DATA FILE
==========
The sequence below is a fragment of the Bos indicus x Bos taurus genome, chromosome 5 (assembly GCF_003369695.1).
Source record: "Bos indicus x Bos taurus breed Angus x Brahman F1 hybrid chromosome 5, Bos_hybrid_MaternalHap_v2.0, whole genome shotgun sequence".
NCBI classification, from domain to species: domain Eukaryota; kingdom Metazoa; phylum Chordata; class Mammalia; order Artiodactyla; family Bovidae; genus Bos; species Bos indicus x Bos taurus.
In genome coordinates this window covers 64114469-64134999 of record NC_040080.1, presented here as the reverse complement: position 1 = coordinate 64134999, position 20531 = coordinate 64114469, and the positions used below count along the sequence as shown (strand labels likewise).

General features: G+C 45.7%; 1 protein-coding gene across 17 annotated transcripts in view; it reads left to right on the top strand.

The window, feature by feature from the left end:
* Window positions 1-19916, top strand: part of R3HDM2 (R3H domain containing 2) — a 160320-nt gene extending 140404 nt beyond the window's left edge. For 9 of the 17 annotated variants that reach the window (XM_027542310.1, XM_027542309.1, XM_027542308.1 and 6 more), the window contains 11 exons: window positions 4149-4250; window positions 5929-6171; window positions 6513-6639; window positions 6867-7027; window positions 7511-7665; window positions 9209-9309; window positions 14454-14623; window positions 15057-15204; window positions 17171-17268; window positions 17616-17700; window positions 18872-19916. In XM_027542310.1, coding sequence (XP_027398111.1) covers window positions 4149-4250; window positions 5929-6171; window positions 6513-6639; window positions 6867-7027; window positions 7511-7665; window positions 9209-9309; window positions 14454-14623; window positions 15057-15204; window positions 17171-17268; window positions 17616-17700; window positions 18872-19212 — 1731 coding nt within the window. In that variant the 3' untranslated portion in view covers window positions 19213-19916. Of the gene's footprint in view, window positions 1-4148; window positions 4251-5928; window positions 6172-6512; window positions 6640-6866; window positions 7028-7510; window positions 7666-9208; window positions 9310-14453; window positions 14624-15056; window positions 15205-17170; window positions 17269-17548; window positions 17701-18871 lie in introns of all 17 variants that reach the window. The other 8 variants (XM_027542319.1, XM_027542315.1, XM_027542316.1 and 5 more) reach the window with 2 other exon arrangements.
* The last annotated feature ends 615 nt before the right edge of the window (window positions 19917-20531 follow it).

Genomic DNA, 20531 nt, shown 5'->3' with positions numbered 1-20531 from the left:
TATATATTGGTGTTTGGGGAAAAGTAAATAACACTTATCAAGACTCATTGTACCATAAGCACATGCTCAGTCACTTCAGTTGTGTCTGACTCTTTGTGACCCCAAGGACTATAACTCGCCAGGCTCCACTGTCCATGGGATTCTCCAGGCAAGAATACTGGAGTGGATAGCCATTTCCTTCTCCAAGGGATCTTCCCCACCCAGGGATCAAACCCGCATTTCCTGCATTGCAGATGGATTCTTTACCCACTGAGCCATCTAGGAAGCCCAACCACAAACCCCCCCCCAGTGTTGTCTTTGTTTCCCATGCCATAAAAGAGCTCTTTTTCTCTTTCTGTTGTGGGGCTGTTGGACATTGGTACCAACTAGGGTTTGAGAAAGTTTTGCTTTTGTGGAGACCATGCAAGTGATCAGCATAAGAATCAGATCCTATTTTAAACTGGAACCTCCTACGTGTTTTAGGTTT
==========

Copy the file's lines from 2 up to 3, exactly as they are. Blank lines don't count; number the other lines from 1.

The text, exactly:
Source record: "Bos indicus x Bos taurus breed Angus x Brahman F1 hybrid chromosome 5, Bos_hybrid_MaternalHap_v2.0, whole genome shotgun sequence".
NCBI classification, from domain to species: domain Eukaryota; kingdom Metazoa; phylum Chordata; class Mammalia; order Artiodactyla; family Bovidae; genus Bos; species Bos indicus x Bos taurus.